This particular loaf rose.... a lot... I was a little concerned that it might pop the top of the bread machine, or get stuck all over my nice see thru window. I would recommend decreasing the amount of yeast to 1 1/2 teaspoons to keep it from going quite so crazy.

The loaf was quite swirled on the bottom.

Swirled on the outside...


Upon slicing it open, I was met with a marbled squishy delight. Though their were no chunks of chocolate, their was a nice chocolate flavor, and the walnuts gave some texture. The bread itself was squishy, not cake like at all, and the vanilla mixed with the chocolate was lovely. I plan on trying it with some peanut butter later this week. Maybe with some banana too... yum! I give this loaf 4 out of 5 loaves.

I'm still waiting for the special loaf to blow my socks off to get 5 loaves.This one was close, but still missing something to push it over the edge...

French Bread Memories- Loaf 3

Wednesday, January 20, 2010

So growing up, my mom had a bread machine. I have fond memories of her making mixes and bagging them into the fridge so we could have quick and simple homemade bread. I remember her experimenting with cornflake bread, and she always cut her butter and put it in the four corners. She says with her machine, it would spread better throughout the bread. My favorite bread she would make was a simple French bread. Somewhat dense, but also springy slathered in a thin layer of butter, warm from the machine... yum...

I called my mom last week for her recipe. She still has her recipes, and was more than happy to share for the cause. Meanwhile in the background my father's warning: You don't want that recipe, it's too good, we ate too much of it and it was bad for us. I agree, eating several loafs of it a week like we did when I was a kid is not good for your health. Which is why I decided to share this recipe with 10 other women, not a bad idea eh?

Below is the recipe I scratched while on the phone to my mother... looks good, no?

 Just in case you didn't get all that.. ha!

1 cup plus 3 tables spoons water
1 tablespoon of butter
3 1/2 cups bread flour
1 1/2 tsp sugar
1 1/4 teaspoon salt
2 teaspoons dry active yeast (1 1/2 teaspoons if bread machine yeast)

So as per all machines, first add your wet ingredients. You might notice in the scribbles about the water it says hot. I was told it needed to be warm, so I thought why don't I pop it in the microwave? I just wrote down hot for my sake....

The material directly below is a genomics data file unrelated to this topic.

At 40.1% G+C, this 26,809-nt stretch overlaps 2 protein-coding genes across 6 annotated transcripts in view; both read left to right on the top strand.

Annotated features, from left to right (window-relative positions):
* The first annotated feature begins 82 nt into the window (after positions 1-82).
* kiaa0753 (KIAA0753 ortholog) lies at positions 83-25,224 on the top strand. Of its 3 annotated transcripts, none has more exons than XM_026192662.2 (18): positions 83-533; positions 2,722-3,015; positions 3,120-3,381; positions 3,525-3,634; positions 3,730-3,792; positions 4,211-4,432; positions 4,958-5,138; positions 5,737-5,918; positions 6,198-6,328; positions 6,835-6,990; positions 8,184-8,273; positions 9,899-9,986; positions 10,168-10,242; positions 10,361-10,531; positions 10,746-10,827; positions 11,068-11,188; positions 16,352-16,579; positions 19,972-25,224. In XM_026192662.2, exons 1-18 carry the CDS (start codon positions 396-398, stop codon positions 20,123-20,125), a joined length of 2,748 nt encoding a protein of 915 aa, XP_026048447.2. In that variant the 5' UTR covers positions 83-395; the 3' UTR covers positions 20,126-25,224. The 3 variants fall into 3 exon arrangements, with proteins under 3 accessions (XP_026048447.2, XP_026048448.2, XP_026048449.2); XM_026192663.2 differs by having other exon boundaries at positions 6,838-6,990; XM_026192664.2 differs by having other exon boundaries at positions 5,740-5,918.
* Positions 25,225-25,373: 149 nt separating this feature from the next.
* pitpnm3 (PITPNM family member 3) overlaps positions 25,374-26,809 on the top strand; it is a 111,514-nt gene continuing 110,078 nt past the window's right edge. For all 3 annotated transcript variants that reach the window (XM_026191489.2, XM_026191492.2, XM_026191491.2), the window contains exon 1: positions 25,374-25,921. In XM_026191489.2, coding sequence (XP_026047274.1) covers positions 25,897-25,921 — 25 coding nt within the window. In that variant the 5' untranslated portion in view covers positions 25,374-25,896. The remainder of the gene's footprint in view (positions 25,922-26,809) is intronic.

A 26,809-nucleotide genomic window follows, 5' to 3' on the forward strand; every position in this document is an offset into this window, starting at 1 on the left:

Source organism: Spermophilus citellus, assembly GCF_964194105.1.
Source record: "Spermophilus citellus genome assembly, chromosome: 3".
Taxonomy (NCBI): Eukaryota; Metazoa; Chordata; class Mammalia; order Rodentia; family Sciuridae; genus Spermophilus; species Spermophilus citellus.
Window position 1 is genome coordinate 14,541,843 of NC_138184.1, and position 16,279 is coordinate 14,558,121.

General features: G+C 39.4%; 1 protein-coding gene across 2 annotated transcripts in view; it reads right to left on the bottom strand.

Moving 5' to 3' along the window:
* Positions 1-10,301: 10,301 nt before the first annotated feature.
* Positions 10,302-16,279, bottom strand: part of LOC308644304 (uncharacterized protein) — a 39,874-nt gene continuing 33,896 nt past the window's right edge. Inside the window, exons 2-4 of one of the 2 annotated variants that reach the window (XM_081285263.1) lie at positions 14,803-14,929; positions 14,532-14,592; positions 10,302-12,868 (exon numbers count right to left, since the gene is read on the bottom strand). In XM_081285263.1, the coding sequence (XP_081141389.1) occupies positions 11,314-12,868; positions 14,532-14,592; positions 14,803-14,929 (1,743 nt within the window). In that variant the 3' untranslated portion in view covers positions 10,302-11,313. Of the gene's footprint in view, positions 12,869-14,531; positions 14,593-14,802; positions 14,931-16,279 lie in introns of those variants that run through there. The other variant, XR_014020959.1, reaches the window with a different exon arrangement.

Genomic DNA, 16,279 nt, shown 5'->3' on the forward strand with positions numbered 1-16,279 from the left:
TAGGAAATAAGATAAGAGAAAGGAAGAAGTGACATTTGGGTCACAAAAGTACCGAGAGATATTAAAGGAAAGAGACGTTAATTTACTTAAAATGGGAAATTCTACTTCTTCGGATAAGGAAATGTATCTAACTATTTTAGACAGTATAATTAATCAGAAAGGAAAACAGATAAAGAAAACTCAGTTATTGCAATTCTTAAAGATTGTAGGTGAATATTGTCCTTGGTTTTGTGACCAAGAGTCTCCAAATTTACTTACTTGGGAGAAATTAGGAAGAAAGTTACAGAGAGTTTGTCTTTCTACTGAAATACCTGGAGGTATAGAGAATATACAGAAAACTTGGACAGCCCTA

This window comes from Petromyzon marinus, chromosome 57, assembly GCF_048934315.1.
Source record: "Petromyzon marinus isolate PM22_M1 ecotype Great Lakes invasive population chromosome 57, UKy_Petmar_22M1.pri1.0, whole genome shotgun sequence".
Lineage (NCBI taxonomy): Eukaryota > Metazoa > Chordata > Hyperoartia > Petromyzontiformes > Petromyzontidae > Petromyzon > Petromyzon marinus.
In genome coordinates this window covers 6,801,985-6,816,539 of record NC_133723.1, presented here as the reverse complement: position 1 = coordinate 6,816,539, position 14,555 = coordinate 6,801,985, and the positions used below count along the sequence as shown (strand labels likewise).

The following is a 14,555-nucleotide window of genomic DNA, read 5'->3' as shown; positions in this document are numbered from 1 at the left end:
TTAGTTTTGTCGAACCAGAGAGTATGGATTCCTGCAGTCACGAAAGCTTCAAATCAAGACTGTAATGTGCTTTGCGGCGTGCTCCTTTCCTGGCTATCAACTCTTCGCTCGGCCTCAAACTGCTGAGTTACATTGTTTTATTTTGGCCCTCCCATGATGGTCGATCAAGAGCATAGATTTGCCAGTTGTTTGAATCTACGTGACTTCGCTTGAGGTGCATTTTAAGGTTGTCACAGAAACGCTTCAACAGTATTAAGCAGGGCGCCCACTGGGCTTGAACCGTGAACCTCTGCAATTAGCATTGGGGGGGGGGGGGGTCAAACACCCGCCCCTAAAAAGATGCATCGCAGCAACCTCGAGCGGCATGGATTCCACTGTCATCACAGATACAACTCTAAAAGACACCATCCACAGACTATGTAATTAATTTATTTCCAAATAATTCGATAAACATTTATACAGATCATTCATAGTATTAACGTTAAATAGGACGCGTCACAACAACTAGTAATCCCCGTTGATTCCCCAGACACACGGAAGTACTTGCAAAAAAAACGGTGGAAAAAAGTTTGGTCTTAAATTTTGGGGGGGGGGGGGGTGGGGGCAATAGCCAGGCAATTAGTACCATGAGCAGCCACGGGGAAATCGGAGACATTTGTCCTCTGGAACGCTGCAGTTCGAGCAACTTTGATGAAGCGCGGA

Then I checked the temperature and realized I may have gotten overzealous. What else do you do with a meat thermometer in a mostly vegetarian household? At least my ground beef would be done, ha!

So after a quick realization, I just let the tap warm up. Silly me. In to the pot went the wet ingredients, and then the dry. If you're keeping up, you might notice the yeast is a little different, I opted for the fleismann's to see how it'd compare and if I could avoid the big bread loaf dents. make yourself a yeast volcano in the dry ingrdients. I prefer the light crust, and I used the regular basic setting on the machine.

The loaf turned out beautifully, without the big dents in the top. May I present, SUPER LOAF! Kinda looks like a cape..

The ladies loved the bread, I made three loaves of it and it made awful good turkey sandwich. Keeping it in plastic will help keep it fresh longer, but the cut edge of the bread will start to go stale within a day or two. I  give this loaf 4 loaves out of 5 for it's versatility, springiness, and overall yummy taste. It would be a 5 if it didn't go stale so easily. Overall a beautiful basic loaf.

Amish Friendship Bread- An Oven Baked Chain Letter of Good Will

Wednesday, January 13, 2010

So I've found as I've started doing more research to try to keep my challenge alive that there are a lot of different types of bread I can make easily by using my bread machine as essentially a poor man's stand mixer. Throw in your ingredients. hit the dough cycle, and then form bread as you would any bread. Not having a kitchenaide mixer myself, I find this idea about the bread machine fascinating.... Especially with how many people I've known who have mixers and don't really know how to use them. Don't get me wrong, a kitchenaide can be a great tool, and they have some awesome attachments. Yet I can make some of the same things by throwing them in my bread machine and let it do the mixing for me? Heck yeah!

So in the coming weeks in between loaves, I think I might experiment with a few of these recipes. I think for the time being, I'm not going to count them towards my 52 loaves as they're not cooked in the breadmachine itself, and that means more dishes in a home without a dishwasher. Stay tuned for more of these....